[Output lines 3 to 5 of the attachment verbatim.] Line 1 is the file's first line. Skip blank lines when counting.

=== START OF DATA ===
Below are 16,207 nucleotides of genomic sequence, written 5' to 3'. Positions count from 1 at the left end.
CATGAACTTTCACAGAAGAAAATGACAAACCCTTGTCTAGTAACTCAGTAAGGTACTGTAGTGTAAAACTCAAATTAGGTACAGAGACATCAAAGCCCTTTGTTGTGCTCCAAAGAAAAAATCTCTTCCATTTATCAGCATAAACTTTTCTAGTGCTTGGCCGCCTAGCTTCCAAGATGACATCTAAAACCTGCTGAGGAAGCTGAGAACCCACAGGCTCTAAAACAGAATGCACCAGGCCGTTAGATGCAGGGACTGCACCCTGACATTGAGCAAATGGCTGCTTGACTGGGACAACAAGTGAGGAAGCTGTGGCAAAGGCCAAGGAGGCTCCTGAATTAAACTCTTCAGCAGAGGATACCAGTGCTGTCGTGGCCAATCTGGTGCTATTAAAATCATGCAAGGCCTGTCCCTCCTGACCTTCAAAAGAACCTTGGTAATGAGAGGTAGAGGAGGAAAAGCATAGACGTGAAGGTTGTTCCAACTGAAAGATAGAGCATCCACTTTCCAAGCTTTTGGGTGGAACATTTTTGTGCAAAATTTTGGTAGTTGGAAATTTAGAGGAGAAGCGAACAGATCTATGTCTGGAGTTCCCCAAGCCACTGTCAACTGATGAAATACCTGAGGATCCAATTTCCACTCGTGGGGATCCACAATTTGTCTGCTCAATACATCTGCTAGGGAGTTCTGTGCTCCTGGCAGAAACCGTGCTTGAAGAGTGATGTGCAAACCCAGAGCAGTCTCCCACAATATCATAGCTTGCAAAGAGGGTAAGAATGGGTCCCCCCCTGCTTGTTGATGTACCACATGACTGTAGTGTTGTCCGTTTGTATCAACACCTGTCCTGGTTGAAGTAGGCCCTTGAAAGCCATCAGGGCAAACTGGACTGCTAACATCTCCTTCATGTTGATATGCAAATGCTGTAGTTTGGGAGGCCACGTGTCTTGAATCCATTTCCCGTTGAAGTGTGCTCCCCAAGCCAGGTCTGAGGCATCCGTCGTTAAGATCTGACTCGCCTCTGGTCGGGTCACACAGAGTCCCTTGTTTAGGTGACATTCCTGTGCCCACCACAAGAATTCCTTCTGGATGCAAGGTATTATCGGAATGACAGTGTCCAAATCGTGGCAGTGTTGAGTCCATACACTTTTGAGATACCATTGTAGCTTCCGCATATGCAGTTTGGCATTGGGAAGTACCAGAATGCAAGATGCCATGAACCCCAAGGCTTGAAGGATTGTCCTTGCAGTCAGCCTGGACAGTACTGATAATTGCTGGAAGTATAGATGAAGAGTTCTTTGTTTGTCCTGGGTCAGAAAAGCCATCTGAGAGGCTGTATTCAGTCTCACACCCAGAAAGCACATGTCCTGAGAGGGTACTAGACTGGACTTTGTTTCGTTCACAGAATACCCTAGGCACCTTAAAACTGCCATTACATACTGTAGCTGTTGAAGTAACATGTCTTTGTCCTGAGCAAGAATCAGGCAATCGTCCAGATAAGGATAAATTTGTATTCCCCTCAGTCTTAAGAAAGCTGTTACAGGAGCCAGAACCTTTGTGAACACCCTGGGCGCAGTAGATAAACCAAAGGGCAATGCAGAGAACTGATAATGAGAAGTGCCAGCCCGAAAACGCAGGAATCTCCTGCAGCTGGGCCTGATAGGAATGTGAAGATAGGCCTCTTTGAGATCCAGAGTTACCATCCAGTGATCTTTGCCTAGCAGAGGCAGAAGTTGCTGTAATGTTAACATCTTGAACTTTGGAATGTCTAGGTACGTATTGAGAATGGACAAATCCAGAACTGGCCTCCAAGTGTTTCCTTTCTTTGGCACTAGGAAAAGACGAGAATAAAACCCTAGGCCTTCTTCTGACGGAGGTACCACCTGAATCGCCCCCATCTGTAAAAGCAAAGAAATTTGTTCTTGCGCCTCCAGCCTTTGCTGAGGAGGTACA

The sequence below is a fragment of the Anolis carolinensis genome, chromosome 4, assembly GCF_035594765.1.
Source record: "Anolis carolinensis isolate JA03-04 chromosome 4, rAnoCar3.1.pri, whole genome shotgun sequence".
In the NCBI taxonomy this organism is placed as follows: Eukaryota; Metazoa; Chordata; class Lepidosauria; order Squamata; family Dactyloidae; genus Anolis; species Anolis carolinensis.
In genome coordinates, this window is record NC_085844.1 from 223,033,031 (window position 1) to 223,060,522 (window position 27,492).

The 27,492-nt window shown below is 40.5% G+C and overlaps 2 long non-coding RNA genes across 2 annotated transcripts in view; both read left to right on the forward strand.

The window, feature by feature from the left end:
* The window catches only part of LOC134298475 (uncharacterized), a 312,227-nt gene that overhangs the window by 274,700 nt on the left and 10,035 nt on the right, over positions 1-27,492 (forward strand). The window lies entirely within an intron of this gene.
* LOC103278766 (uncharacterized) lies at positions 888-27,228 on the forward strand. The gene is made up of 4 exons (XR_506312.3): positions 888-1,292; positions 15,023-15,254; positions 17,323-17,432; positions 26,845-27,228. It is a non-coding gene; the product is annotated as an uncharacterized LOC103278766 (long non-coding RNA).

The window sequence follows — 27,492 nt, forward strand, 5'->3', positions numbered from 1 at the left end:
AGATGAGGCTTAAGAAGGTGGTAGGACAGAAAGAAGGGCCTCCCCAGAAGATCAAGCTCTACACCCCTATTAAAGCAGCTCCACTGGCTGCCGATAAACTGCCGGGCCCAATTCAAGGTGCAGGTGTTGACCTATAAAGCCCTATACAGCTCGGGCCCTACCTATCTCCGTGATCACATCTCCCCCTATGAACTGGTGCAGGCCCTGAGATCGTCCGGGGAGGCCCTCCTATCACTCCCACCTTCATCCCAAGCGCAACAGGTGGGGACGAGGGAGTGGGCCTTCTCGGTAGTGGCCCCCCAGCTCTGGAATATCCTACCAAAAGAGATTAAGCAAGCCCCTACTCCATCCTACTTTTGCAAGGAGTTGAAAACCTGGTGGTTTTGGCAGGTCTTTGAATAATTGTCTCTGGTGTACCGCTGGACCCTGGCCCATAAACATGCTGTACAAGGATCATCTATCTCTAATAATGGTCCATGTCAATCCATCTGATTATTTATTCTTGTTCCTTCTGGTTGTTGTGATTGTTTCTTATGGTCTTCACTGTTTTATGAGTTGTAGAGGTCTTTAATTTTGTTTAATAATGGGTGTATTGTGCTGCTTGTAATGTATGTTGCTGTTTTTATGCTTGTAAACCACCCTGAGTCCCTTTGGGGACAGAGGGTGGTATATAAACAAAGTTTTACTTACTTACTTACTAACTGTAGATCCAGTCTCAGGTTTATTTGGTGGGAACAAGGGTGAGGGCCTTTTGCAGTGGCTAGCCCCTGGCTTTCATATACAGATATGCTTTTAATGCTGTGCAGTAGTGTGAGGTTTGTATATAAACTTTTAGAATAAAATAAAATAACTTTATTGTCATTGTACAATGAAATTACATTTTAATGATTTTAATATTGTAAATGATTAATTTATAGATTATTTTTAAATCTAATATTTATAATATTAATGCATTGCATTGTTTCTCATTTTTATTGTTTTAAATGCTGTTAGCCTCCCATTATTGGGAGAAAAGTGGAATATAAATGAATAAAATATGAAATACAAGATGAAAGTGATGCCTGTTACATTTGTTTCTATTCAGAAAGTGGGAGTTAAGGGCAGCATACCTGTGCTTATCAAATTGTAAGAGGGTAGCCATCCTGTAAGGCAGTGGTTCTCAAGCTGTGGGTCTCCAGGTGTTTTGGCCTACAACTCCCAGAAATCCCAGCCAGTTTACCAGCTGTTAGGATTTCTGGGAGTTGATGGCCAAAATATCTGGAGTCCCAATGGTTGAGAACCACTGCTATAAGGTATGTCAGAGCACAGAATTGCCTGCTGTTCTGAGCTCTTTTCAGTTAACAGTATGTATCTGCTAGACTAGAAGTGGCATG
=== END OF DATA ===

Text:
The sequence below is a fragment of the Anolis carolinensis genome, chromosome 4, assembly GCF_035594765.1.
Source record: "Anolis carolinensis isolate JA03-04 chromosome 4, rAnoCar3.1.pri, whole genome shotgun sequence".
In the NCBI taxonomy this organism is placed as follows: Eukaryota; Metazoa; Chordata; class Lepidosauria; order Squamata; family Dactyloidae; genus Anolis; species Anolis carolinensis.